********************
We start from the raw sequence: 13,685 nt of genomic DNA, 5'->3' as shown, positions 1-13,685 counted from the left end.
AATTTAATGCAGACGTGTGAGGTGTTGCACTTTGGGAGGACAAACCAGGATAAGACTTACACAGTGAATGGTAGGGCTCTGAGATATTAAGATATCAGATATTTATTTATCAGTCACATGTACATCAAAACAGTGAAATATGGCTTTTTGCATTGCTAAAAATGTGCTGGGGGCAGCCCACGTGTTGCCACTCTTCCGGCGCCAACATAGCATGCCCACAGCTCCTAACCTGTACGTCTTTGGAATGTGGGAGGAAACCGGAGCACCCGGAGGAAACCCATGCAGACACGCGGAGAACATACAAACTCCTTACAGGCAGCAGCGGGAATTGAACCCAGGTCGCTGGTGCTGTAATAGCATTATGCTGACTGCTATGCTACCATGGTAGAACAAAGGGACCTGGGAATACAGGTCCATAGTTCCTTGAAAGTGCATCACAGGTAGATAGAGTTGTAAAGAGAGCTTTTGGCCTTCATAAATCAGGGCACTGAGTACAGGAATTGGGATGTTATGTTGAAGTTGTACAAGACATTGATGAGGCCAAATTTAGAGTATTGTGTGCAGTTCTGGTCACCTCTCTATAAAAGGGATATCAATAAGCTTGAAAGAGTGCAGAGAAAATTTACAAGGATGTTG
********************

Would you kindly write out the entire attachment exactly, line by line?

We start from the raw sequence: 13,685 nt of genomic DNA, 5'->3' as shown, positions 1-13,685 counted from the left end.
AATTTAATGCAGACGTGTGAGGTGTTGCACTTTGGGAGGACAAACCAGGATAAGACTTACACAGTGAATGGTAGGGCTCTGAGATATTAAGATATCAGATATTTATTTATCAGTCACATGTACATCAAAACAGTGAAATATGGCTTTTTGCATTGCTAAAAATGTGCTGGGGGCAGCCCACGTGTTGCCACTCTTCCGGCGCCAACATAGCATGCCCACAGCTCCTAACCTGTACGTCTTTGGAATGTGGGAGGAAACCGGAGCACCCGGAGGAAACCCATGCAGACACGCGGAGAACATACAAACTCCTTACAGGCAGCAGCGGGAATTGAACCCAGGTCGCTGGTGCTGTAATAGCATTATGCTGACTGCTATGCTACCATGGTAGAACAAAGGGACCTGGGAATACAGGTCCATAGTTCCTTGAAAGTGCATCACAGGTAGATAGAGTTGTAAAGAGAGCTTTTGGCCTTCATAAATCAGGGCACTGAGTACAGGAATTGGGATGTTATGTTGAAGTTGTACAAGACATTGATGAGGCCAAATTTAGAGTATTGTGTGCAGTTCTGGTCACCTCTCTATAAAAGGGATATCAATAAGCTTGAAAGAGTGCAGAGAAAATTTACAAGGATGTTG